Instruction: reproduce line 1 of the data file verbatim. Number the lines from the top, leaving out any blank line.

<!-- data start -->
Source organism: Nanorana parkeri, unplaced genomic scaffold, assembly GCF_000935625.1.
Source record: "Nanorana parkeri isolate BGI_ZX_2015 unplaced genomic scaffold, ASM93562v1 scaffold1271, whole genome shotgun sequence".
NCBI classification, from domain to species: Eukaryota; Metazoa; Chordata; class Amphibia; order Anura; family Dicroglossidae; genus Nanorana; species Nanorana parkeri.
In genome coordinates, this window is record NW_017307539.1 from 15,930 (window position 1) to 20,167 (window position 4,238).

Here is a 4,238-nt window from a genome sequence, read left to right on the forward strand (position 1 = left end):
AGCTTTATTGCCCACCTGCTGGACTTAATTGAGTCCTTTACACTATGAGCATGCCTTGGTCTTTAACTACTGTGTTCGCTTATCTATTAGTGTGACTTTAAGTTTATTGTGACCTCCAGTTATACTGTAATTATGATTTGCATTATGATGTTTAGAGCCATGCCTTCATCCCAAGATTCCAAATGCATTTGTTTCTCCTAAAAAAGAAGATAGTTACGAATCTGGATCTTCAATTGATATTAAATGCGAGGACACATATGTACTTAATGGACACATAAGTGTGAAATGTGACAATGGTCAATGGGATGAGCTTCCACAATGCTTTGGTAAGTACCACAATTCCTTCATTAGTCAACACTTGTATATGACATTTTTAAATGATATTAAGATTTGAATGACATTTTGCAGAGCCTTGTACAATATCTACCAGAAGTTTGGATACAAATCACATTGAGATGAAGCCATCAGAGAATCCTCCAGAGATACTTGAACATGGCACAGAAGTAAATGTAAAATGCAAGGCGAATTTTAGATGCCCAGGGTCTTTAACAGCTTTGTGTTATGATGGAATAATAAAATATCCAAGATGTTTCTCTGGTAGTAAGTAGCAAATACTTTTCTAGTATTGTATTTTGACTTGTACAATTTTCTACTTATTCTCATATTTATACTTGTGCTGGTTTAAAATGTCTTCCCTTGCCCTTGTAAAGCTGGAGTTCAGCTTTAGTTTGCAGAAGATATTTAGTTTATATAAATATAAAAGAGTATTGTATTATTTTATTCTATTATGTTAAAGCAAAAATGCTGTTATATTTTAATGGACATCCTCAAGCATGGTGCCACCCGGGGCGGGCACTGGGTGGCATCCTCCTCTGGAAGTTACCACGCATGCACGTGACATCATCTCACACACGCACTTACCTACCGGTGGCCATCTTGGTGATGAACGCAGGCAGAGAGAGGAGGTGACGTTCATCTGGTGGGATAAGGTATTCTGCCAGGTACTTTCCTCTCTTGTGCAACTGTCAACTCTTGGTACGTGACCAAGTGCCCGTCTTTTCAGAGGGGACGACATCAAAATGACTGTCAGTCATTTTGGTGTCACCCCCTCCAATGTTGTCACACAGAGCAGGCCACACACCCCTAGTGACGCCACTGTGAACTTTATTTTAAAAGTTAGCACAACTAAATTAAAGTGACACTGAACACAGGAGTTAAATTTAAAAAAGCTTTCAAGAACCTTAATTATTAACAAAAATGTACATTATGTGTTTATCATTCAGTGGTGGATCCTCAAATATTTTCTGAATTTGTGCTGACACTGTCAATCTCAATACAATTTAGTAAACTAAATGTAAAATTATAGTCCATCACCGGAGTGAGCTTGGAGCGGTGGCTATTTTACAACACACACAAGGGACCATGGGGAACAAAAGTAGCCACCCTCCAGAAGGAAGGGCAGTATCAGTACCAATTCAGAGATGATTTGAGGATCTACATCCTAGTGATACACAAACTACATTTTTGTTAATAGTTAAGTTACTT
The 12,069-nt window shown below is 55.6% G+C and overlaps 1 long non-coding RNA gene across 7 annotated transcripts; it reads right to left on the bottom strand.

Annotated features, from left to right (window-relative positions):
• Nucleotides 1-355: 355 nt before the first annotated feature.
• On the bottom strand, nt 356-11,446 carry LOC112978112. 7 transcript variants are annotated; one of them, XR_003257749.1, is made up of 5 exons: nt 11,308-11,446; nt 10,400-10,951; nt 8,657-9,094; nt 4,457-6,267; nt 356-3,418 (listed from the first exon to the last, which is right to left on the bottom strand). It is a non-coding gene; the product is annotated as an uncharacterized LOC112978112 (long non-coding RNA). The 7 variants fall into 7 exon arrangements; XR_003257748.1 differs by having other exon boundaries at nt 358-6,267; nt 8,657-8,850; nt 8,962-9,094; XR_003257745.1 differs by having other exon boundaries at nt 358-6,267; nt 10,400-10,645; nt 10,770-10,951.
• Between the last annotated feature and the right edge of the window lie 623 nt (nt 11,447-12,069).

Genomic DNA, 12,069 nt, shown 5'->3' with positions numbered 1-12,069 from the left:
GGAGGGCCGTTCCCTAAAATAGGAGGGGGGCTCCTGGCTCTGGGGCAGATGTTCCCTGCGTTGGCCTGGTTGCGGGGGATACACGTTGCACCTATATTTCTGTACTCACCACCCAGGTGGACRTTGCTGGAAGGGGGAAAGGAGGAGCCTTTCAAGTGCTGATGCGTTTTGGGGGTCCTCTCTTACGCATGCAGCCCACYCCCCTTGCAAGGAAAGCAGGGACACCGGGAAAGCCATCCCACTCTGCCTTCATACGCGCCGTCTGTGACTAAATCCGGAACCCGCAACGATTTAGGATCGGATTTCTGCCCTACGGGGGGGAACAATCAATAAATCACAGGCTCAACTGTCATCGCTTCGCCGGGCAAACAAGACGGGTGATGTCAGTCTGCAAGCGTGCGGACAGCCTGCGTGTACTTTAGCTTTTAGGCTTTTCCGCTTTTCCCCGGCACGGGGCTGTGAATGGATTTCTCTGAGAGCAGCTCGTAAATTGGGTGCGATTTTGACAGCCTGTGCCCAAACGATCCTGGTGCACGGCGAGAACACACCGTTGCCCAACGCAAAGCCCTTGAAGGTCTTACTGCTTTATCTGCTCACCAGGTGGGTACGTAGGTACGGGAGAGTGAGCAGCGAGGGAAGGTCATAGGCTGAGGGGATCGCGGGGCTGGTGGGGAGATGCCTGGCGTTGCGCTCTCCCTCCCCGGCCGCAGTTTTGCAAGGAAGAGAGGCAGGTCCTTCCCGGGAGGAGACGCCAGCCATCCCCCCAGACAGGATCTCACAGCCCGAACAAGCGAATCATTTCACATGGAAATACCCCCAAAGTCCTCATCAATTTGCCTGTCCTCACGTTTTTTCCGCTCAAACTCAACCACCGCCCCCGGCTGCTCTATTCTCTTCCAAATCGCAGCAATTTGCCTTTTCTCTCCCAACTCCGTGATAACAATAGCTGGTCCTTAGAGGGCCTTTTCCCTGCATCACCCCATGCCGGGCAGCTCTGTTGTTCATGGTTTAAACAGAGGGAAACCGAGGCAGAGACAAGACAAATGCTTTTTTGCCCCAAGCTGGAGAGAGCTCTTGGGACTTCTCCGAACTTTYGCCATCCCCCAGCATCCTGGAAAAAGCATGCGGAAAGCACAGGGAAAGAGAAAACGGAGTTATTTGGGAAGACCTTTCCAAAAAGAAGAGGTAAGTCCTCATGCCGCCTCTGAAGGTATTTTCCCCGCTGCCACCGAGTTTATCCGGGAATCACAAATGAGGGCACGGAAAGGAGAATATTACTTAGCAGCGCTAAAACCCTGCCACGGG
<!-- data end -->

Source organism: Nanorana parkeri, unplaced genomic scaffold, assembly GCF_000935625.1.